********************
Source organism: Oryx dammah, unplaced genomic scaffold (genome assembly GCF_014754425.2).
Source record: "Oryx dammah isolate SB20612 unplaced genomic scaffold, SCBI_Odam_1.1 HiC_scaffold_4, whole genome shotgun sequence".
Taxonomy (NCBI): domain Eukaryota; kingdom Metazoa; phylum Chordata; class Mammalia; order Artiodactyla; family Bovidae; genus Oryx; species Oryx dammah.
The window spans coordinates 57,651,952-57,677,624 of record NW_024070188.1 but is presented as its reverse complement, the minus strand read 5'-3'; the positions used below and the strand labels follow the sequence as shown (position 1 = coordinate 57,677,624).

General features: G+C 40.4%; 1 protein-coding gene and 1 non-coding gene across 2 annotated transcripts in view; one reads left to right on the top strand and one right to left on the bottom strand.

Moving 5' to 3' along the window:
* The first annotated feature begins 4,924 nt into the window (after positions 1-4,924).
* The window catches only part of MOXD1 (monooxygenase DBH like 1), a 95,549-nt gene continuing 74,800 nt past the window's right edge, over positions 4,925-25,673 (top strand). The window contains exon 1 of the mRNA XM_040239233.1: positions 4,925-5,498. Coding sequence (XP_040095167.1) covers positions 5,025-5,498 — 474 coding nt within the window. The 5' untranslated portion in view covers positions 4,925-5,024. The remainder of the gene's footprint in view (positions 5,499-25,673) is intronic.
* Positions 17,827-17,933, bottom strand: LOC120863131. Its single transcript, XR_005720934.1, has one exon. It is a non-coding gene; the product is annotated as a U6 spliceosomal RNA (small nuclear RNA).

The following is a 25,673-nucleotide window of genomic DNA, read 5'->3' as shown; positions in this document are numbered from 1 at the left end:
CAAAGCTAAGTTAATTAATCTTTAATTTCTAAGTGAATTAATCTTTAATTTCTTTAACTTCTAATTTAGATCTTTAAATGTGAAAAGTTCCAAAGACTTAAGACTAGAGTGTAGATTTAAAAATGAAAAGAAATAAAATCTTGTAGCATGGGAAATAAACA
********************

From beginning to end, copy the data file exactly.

Source organism: Oryx dammah, unplaced genomic scaffold (genome assembly GCF_014754425.2).
Source record: "Oryx dammah isolate SB20612 unplaced genomic scaffold, SCBI_Odam_1.1 HiC_scaffold_4, whole genome shotgun sequence".
Taxonomy (NCBI): domain Eukaryota; kingdom Metazoa; phylum Chordata; class Mammalia; order Artiodactyla; family Bovidae; genus Oryx; species Oryx dammah.
The window spans coordinates 57,651,952-57,677,624 of record NW_024070188.1 but is presented as its reverse complement, the minus strand read 5'-3'; the positions used below and the strand labels follow the sequence as shown (position 1 = coordinate 57,677,624).

General features: G+C 40.4%; 1 protein-coding gene and 1 non-coding gene across 2 annotated transcripts in view; one reads left to right on the top strand and one right to left on the bottom strand.

Moving 5' to 3' along the window:
* The first annotated feature begins 4,924 nt into the window (after positions 1-4,924).
* The window catches only part of MOXD1 (monooxygenase DBH like 1), a 95,549-nt gene continuing 74,800 nt past the window's right edge, over positions 4,925-25,673 (top strand). The window contains exon 1 of the mRNA XM_040239233.1: positions 4,925-5,498. Coding sequence (XP_040095167.1) covers positions 5,025-5,498 — 474 coding nt within the window. The 5' untranslated portion in view covers positions 4,925-5,024. The remainder of the gene's footprint in view (positions 5,499-25,673) is intronic.
* Positions 17,827-17,933, bottom strand: LOC120863131. Its single transcript, XR_005720934.1, has one exon. It is a non-coding gene; the product is annotated as a U6 spliceosomal RNA (small nuclear RNA).

The following is a 25,673-nucleotide window of genomic DNA, read 5'->3' as shown; positions in this document are numbered from 1 at the left end:
CAAAGCTAAGTTAATTAATCTTTAATTTCTAAGTGAATTAATCTTTAATTTCTTTAACTTCTAATTTAGATCTTTAAATGTGAAAAGTTCCAAAGACTTAAGACTAGAGTGTAGATTTAAAAATGAAAAGAAATAAAATCTTGTAGCATGGGAAATAAACA